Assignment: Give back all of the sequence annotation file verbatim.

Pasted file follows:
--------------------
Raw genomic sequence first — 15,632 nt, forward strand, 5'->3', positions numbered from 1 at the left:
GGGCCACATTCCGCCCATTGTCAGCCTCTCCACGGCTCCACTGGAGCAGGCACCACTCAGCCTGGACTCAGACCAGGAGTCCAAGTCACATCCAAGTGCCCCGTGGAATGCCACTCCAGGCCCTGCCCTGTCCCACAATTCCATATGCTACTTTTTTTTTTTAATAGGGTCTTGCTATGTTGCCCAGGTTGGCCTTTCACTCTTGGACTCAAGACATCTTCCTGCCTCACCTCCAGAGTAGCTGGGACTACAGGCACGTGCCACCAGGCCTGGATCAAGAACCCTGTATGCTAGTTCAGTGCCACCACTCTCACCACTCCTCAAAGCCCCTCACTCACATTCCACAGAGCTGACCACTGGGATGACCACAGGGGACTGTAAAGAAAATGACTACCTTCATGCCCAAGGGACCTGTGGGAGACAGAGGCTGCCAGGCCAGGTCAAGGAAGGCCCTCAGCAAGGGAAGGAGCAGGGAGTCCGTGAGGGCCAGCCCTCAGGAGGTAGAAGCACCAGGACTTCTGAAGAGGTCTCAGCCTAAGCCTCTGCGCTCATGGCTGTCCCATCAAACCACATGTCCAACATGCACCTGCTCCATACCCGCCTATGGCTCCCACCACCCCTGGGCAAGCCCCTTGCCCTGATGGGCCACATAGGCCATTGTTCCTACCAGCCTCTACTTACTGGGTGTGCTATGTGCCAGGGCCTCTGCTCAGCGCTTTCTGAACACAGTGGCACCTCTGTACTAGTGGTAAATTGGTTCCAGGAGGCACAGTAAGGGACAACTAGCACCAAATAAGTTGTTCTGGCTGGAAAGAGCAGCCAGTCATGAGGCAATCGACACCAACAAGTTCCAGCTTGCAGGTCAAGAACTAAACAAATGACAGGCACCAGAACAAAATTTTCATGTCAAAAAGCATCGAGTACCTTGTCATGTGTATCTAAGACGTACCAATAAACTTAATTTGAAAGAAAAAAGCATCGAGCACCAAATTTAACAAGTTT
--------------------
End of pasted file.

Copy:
Raw genomic sequence first — 15,632 nt, forward strand, 5'->3', positions numbered from 1 at the left:
GGGCCACATTCCGCCCATTGTCAGCCTCTCCACGGCTCCACTGGAGCAGGCACCACTCAGCCTGGACTCAGACCAGGAGTCCAAGTCACATCCAAGTGCCCCGTGGAATGCCACTCCAGGCCCTGCCCTGTCCCACAATTCCATATGCTACTTTTTTTTTTTAATAGGGTCTTGCTATGTTGCCCAGGTTGGCCTTTCACTCTTGGACTCAAGACATCTTCCTGCCTCACCTCCAGAGTAGCTGGGACTACAGGCACGTGCCACCAGGCCTGGATCAAGAACCCTGTATGCTAGTTCAGTGCCACCACTCTCACCACTCCTCAAAGCCCCTCACTCACATTCCACAGAGCTGACCACTGGGATGACCACAGGGGACTGTAAAGAAAATGACTACCTTCATGCCCAAGGGACCTGTGGGAGACAGAGGCTGCCAGGCCAGGTCAAGGAAGGCCCTCAGCAAGGGAAGGAGCAGGGAGTCCGTGAGGGCCAGCCCTCAGGAGGTAGAAGCACCAGGACTTCTGAAGAGGTCTCAGCCTAAGCCTCTGCGCTCATGGCTGTCCCATCAAACCACATGTCCAACATGCACCTGCTCCATACCCGCCTATGGCTCCCACCACCCCTGGGCAAGCCCCTTGCCCTGATGGGCCACATAGGCCATTGTTCCTACCAGCCTCTACTTACTGGGTGTGCTATGTGCCAGGGCCTCTGCTCAGCGCTTTCTGAACACAGTGGCACCTCTGTACTAGTGGTAAATTGGTTCCAGGAGGCACAGTAAGGGACAACTAGCACCAAATAAGTTGTTCTGGCTGGAAAGAGCAGCCAGTCATGAGGCAATCGACACCAACAAGTTCCAGCTTGCAGGTCAAGAACTAAACAAATGACAGGCACCAGAACAAAATTTTCATGTCAAAAAGCATCGAGTACCTTGTCATGTGTATCTAAGACGTACCAATAAACTTAATTTGAAAGAAAAAAGCATCGAGCACCAAATTTAACAAGTTT